Under normal conditions, a woman’s menstrual cycle is usually 28 days long. The first step of the cycle occurs when a follicle-stimulating hormone is sent from the pituitary gland to encourage growth of the ovaries’ follicles. These stimulated follicles release estrogen, which sets off a new series of hormone secretions. The dominant ovarian follicle is then transformed into an ovum. The ovum, or egg, leaves the ovary and heads toward the fallopian tube, where it can be fertilized by sperm. Next, a fertilized egg will travel to the uterus and settle in the endometrium. At this point, estrogen and progesterone hormones make the uterus suitable for an egg to grow.
The birth control pill is designed to disrupt this natural process. The pill contains estrogen and progestin hormones, which function to decrease the release of luteinizing and follicle-stimulating hormones. As a result, ovarian follicles are restricted from growing, which in turn prevents an egg from developing and leaving the ovary. In essence, the pill’s synthetic hormones convince the ovary that an egg has already been released. As such, the uterus still builds up endometrium (thickening walls). The birth control pill also works by thickening the vaginal mucus, which makes it more difficult for sperm to reach the fallopian tubes.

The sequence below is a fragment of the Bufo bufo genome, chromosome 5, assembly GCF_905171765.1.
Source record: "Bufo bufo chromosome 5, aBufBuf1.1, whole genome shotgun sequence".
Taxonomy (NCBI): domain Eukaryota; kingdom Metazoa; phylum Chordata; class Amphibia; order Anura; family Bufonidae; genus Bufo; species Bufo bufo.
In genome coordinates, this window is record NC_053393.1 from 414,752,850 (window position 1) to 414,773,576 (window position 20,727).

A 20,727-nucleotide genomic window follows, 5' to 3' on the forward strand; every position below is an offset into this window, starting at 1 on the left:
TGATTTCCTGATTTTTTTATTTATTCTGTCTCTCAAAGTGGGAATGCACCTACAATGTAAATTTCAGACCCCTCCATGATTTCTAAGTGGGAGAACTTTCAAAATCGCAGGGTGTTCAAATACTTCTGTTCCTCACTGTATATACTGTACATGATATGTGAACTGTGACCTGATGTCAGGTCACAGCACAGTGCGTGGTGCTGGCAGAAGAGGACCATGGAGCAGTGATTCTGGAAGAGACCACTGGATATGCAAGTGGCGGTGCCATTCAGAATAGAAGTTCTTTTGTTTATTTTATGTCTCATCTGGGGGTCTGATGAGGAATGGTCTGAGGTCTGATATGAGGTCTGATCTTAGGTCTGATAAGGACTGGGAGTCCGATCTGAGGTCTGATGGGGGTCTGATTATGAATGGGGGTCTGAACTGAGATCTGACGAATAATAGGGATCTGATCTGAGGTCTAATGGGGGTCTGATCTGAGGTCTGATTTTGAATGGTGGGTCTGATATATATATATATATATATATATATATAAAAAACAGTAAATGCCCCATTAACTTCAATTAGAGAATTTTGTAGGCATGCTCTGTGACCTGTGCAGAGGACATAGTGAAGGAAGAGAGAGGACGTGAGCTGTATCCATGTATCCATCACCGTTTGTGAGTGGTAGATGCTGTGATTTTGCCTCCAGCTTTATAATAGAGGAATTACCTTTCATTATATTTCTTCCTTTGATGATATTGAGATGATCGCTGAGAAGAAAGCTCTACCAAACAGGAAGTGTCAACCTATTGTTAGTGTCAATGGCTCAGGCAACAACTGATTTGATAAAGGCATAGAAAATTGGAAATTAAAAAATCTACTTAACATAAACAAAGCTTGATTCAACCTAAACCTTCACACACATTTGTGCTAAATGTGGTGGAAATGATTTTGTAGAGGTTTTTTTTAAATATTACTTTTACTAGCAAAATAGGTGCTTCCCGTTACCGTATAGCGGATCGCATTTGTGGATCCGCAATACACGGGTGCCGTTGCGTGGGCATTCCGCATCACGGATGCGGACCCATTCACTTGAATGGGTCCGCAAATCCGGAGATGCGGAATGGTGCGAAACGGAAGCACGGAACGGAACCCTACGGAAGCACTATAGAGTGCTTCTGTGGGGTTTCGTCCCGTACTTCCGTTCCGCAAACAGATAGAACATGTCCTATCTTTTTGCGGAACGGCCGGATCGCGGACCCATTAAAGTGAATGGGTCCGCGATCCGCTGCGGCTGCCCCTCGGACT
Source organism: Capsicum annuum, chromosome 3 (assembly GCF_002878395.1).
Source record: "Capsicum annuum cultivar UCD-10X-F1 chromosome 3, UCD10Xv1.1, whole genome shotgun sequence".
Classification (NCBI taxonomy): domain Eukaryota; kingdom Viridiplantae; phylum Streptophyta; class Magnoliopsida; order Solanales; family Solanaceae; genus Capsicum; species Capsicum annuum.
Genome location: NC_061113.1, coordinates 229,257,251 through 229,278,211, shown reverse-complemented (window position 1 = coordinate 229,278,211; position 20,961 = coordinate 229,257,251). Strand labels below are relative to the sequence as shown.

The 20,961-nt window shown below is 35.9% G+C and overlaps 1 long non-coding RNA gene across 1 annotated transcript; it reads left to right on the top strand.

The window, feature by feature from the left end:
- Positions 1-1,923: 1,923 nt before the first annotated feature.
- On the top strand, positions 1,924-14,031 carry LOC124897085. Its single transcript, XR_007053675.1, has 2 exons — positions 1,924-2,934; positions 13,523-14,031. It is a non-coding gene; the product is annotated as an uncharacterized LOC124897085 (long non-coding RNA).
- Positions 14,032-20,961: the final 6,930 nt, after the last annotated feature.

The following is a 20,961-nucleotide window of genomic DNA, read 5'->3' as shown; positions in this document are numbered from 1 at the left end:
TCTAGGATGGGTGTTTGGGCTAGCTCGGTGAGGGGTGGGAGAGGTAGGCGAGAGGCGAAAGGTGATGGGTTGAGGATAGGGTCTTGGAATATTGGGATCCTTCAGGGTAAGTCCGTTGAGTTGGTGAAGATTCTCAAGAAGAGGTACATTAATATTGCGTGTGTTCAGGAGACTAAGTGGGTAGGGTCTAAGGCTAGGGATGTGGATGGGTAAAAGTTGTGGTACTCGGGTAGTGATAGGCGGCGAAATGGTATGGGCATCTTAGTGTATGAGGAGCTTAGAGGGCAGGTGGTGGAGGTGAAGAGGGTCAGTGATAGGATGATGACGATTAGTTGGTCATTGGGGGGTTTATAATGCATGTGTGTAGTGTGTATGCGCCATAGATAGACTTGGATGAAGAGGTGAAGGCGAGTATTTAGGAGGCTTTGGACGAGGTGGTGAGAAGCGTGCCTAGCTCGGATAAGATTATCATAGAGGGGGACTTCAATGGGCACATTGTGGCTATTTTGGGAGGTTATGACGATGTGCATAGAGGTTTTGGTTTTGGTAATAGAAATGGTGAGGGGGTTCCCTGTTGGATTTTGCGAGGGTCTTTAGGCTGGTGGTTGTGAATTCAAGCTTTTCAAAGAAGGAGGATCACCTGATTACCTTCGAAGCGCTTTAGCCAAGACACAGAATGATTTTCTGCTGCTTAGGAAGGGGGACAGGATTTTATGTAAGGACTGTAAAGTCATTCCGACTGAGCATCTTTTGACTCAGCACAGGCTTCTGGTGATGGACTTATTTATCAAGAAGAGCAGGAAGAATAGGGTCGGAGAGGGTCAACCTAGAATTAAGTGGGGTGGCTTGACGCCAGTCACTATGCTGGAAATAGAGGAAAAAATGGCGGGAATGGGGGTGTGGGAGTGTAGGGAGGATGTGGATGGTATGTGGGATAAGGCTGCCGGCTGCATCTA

Many of the side effects associated with the birth control pill are caused by the estrogen hormone that’s in the pill. These possible side effects include nausea, breast soreness, decreased libido, weight gain and moodiness. While many of these symptoms tend to disappear after a few cycles, it may become necessary to switch formulations if the symptoms persist. Some of the more serious side effects include heart attacks, liver tumors and blood clots. However, there are also some positive side effects linked to the birth control pill. These include less painful cramps, lighter menstruation and even better skin. A 2008 study published by the leading medical journal “The Lancet” even found that taking the pill can reduce the risk of contracting ovarian cancer.
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